Genes were disrupted in the chromosome as described elsewhere (60) with some modifications. Briefly, DY330 cells were induced for λ Red functions at an A600 of 0.5 and prepared for electroporation with 300 ng of a linear DNA antibiotic resistance cassette. The cells were recovered in 0.9 ml LB, grown for 2 to 3 h at 32°C, spread as aliquots on LB agar plates with appropriate antibiotic, and incubated up to 7 days at 34°C. The 34°C temperature was chosen because the defective λ prophage contained in DY330 has a killing function that is expressed above 37°C. The antibiotic resistance cassettes for gene disruption were made by PCR amplification (Expand PCR kit; Roche Applied Science, Indianapolis, IN) of the antibiotic-resistant orfs (see reference 60 for the description of antibiotic resistance orfs) with hybrid primers (Table (Table2)2) that contained a 40- to 50-nucleotide (nt) sequence at their 5′ ends homologous to chromosomal regions surrounding the ORF of the gene targeted for disruption, followed by a 22- to 25-nt priming sequence complementary to the 5′ and 3′ ends of an antibiotic resistance gene ORF. Primers for inactivation of the 30S r-protein genes were designed in the same manner; their sequences are available upon request. The resulting PCR-generated cassettes have an antibiotic resistance orf flanked by the 40- to 50-nt regions of homology that are needed for recombination into the chromosomal gene, such that the chromosomal orf is precisely replaced with the antibiotic resistance orf.

TABLE 2.
List of primers

PCR analysis of gene replacements.

Recombinant colonies were purified on LB plates with the appropriate antibiotic at 34°C to avoid contamination with the background cells. Individual colonies were resuspended in 30 μl sterile H2O, and 1 μl was used as a template for PCR analysis using primers flanking the targeted gene's ORF (the set of checking primers is shown in Table Table2)2) in a 50 μl-reaction mix. PCR products were visualized on a 1% agarose gel.

Construction of multiple knockouts for minor ribosome-associated proteins.

The individual gene knockouts were made by recombineering as described above using different antibiotic resistance gene cassettes. These knockouts were sequentially combined in W3110 by P1 transduction (37) to obtain a quadruple gene knockout, rmf<>bla, rpsV<>spc, yfiA<>kan, and yhbH<>cat. After each transduction, the transduced gene replacement was selected on LB plates with antibiotic and verified by PCR analysis. The final knockout was confirmed in the same manner for all four replaced genes.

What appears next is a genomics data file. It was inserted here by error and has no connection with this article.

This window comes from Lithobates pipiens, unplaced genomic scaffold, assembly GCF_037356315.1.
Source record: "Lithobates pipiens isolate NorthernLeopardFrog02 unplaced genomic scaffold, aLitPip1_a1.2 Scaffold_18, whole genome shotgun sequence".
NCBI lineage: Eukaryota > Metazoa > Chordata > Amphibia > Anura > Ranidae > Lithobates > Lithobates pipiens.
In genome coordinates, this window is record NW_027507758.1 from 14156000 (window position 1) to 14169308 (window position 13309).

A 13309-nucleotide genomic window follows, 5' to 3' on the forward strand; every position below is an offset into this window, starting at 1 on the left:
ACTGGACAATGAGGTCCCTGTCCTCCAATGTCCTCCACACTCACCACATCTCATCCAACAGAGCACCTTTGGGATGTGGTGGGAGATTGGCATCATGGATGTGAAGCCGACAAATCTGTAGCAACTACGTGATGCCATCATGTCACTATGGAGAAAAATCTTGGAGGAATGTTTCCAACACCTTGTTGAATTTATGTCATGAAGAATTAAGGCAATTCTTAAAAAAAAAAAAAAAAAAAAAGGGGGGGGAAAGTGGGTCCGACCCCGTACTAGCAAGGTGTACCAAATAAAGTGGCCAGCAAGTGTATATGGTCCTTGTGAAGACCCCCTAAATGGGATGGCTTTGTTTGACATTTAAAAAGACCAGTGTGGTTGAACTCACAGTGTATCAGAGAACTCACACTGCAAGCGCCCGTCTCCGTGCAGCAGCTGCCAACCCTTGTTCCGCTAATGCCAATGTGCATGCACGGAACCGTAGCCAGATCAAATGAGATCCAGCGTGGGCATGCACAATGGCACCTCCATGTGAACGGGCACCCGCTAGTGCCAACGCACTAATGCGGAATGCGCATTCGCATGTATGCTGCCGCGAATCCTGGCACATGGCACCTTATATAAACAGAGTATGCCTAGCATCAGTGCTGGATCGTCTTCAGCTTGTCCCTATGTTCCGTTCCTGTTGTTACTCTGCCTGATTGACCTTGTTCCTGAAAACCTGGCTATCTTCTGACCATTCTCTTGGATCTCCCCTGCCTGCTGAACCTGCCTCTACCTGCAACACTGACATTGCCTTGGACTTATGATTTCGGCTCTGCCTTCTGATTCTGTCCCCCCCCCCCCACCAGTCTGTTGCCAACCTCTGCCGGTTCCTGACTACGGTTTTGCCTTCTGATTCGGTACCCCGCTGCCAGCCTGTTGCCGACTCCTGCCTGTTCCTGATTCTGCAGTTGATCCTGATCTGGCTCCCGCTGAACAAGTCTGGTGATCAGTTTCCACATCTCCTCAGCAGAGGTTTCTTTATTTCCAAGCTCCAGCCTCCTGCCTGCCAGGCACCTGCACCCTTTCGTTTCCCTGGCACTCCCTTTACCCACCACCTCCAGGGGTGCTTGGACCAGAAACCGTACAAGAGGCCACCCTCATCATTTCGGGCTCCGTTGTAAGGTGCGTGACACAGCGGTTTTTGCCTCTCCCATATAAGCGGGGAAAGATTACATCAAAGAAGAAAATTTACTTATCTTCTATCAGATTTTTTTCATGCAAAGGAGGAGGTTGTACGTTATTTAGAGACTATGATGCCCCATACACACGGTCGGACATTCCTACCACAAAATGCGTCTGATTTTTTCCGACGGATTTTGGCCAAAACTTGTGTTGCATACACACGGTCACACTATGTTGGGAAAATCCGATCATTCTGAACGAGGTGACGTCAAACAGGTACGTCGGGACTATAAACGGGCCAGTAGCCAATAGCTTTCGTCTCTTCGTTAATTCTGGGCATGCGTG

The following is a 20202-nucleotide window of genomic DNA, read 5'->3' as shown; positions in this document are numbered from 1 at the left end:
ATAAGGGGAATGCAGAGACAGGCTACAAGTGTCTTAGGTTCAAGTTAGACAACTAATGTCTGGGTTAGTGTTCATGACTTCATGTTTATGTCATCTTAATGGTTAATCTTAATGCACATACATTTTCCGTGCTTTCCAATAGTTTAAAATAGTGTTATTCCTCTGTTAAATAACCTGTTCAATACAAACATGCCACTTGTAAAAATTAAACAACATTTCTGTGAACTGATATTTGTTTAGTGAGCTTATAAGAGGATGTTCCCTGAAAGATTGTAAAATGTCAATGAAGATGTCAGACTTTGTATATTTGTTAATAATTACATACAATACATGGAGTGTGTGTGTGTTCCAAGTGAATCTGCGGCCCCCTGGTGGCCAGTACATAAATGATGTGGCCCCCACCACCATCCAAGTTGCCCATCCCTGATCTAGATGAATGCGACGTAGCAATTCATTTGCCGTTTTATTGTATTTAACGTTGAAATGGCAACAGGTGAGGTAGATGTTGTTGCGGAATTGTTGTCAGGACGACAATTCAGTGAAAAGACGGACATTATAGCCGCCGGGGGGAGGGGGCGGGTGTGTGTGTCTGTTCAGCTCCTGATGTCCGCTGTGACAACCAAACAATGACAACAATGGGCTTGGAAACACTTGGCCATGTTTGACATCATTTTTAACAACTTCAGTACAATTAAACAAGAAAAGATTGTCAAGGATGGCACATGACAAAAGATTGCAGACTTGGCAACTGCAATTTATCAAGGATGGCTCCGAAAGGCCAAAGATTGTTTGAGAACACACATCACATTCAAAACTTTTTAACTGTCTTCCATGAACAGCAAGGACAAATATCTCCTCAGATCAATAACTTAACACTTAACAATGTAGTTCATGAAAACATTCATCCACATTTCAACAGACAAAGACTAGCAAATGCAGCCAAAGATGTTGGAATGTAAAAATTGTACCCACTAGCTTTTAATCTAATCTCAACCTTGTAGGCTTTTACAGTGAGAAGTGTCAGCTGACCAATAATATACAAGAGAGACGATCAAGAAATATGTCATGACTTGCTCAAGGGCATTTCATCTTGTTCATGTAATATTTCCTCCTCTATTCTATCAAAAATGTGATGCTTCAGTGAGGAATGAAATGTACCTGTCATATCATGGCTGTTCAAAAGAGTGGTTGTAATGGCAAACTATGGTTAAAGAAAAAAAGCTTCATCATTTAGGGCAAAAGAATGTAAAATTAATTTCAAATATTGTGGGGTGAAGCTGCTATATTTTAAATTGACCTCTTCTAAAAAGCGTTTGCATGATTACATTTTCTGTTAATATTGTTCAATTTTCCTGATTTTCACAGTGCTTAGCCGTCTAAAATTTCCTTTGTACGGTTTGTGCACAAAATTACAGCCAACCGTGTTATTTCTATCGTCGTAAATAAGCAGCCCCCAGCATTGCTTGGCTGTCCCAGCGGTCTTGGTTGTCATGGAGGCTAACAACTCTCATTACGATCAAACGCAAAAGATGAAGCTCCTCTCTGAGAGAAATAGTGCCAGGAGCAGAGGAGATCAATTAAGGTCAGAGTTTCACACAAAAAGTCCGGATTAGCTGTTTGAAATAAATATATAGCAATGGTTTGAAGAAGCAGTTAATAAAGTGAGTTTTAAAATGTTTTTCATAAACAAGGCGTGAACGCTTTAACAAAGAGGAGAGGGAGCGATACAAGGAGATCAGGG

Cloning of nus genes.

Cloning of the nusA and nusG open reading frames was done by retrieval (gap repair) recombineering (60) into a linear pPCR-Blunt vector (Invitrogen, Inc., Carlsbad, CA) exactly as described for nusG (30). The ORF of nusE, also known as rpsJ, was amplified with its own translation initiation region by PCR from the chromosome, using the Expand PCR kit (Roche Applied Science, Indianapolis, IN), and the PCR fragment was cloned into pCR-Cam (Stratagene, La Jolla, CA). Plasmids with the correct orientation of the insert relative to Plac were screened by restriction analysis and verified by DNA sequencing. See Table Table11 for plasmids with cloned genes and Table Table22 for primers used to clone the genes.

Disruption of chromosomal nusA and nusG by recombineering in the presence of plasmid-expressed genes.

The DY330 cells were transformed by electroporation with pAB90 or pAB116 expressing nusG or nusA, respectively. The freshly transformed cells were used for recombineering to replace chromosomal nusA and nusG genes with a cat cassette, as described above. Recombinants were selected at 34°C on LB-Cm plates and analyzed by PCR as above. Constitutive expression from Plac allowed sufficient expression of NusA or NusG proteins from the plasmid in the DY330 cells. Note that homologies used to replace the chromosomal nus genes by recombineering are not present on the plasmid clones.

Transfer of nusE disruption to the chromosome by P1 transduction in the presence of plasmid-expressed nusE.

The nusE<>kan allele was crossed into the recipient DY330 bearing a nusE-expressing plasmid, pAB37, by P1 transduction with a lysate grown on NB149, nusE<>kan/nusE+ partial diploid. DY330 recipient cells were used as a negative control for transduction of nusE<>kan. Transductants were spread on LB-Km plates and incubated at 34°C for several days. They were purified on LB-Km plates and verified by PCR for configuration of the nusE gene.

Analysis of size and stability of chromosomal duplications.

The extent of nusG and nusB chromosomal duplications was analyzed with a set of mini-Tn10-generated auxotrophic markers originally designed for fine gene mapping by P1 transduction (40, 52). Each of these markers was P1 transduced into the nusG and nusB duplication-containing strains, and transductants were selected on LB-Tc plates and then scored for prototrophy on M63 minimal medium. Growth of the Tcr cells on minimal medium indicated a duplication.

We examined the stability of duplications in two strains. Cultures of the nusG or nusB partial diploids were grown overnight in LB-Cm or LB-Cm, Tc broth. The overnight cell cultures were washed of antibiotic, and the rate of duplication segregation was determined by serial 300-fold dilution into fresh LB medium every 12 h without antibiotic for the next 8 days of incubation. Every 24 h, the number and frequency of Cmr cells in the total cell population were determined by counting colonies on LB-Cm versus LB plates. The experiments were repeated twice.

Phenotypic analysis of knockout mutants.